Indian Catholic News

Nazareth nun who pioneered mission in India dies

She was a champion for girls’ education.

Sister Ann Roberta Powers
By Sister Malini Manjoly, SCN

Sister Ann Roberta Powers of Sisters of Charity of Nazareth, who pioneed their mission in the Indian villages soon after Indian independence, died June 27 in Bihar. She was 90.

A native of Clover port, Kentucky, she entered the congregation in 1942.

In 1947, Sister Powers, the youngest of six sisters embarked on the Congregation’s first mission to India at Mokama, Bihar, to begin a hospital to care for people affected with leprosy. She was 22 when she departed from Brooklyn, New York, aboard a cargo ship.

As the first born of Everett August Powers and Eva Mae Elder in 1924 at Clover port, Kentucky, USA, Roberta Marie Powers was a role model for her four sisters and five brothers.

Though she was a trained teacher, she served at Nazareth Hospital, Mokama, doing whatever the superiors asked of her during the initial years. She was the first non-formal teacher for children and women, besides teaching them catechism after Sunday Mass in Mokama.

In 1950 Sister Ann Roberta along with her three companions laid the educational foundation of Nazareth Academy, Gaya and was one of the popular teachers from 1950- 61. Sister served as the superior of the first SCN community at Ranchi, Jharkhand, from 1967-69.

Sister Ann Roberta started the first Hindi medium school for Tribals, in the remote, rural area of Chatra, Jharkhand, in 1969 . She was a champion for girls’ education. She believed firmly that changes in the society can happen by empowering women and girls.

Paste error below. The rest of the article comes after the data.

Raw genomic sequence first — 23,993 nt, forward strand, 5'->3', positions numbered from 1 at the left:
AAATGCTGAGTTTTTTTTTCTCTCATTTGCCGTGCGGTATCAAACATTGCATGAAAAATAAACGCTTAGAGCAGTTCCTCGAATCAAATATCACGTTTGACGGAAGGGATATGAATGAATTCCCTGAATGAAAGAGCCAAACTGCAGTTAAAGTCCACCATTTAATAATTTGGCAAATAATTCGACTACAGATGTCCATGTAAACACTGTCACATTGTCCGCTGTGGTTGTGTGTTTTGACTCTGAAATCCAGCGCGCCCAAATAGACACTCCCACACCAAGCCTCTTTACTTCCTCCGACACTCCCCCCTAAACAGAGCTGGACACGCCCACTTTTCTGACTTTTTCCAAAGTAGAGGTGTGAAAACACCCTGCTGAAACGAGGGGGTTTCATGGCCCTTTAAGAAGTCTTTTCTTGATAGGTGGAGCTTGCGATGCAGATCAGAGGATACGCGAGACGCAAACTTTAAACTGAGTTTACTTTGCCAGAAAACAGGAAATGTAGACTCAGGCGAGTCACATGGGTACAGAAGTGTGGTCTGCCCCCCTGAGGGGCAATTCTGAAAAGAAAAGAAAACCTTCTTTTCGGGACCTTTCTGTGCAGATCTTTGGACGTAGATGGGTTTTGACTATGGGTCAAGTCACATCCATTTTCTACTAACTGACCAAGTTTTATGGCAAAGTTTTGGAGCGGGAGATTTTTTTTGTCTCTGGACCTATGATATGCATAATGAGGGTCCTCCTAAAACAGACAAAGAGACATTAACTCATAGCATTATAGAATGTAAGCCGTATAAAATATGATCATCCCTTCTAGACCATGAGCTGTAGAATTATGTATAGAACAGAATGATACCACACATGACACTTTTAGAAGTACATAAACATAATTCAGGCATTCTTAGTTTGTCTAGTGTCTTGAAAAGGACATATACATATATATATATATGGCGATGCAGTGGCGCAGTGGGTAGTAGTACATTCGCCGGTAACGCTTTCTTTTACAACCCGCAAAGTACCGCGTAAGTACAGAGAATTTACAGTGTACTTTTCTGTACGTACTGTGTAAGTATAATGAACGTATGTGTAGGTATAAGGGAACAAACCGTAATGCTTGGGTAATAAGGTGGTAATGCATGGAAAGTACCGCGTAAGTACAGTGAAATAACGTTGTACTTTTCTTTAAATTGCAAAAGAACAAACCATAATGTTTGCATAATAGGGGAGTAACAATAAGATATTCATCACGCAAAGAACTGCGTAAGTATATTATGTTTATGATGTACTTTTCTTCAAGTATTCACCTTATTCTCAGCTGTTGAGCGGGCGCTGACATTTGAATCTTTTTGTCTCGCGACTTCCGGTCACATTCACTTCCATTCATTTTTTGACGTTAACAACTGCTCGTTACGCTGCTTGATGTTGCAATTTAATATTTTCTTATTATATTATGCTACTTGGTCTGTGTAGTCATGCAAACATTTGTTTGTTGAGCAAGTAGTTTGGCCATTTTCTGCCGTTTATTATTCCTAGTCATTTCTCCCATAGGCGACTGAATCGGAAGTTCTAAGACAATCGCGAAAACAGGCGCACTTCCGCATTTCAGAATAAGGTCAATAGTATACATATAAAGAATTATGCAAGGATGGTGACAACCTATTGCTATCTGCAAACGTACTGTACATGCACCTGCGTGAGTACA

True to her generous nature Sister responded to the needs of the Province and from 1975 onwards served the Province in various capacities such as Director of Social Work, Province Treasurer, Superior and teacher in the formation house.

Sister served in the Office of Nazareth Academy, Gaya from 1995 onwards. Her last days were spend at Shalom, Mokama and served in the Apostolate of Prayer.

Her burial mass was conducted on June 28 in the convent chapel followed by burial at the Cemetery in Mokama.

Sister Ann Roberta adopted fully Indian way of life. She had an extremely good memory that she could recall in detail her trips to India and all the events with names of people and places.

She was the last American SCN to be the member of India Province.

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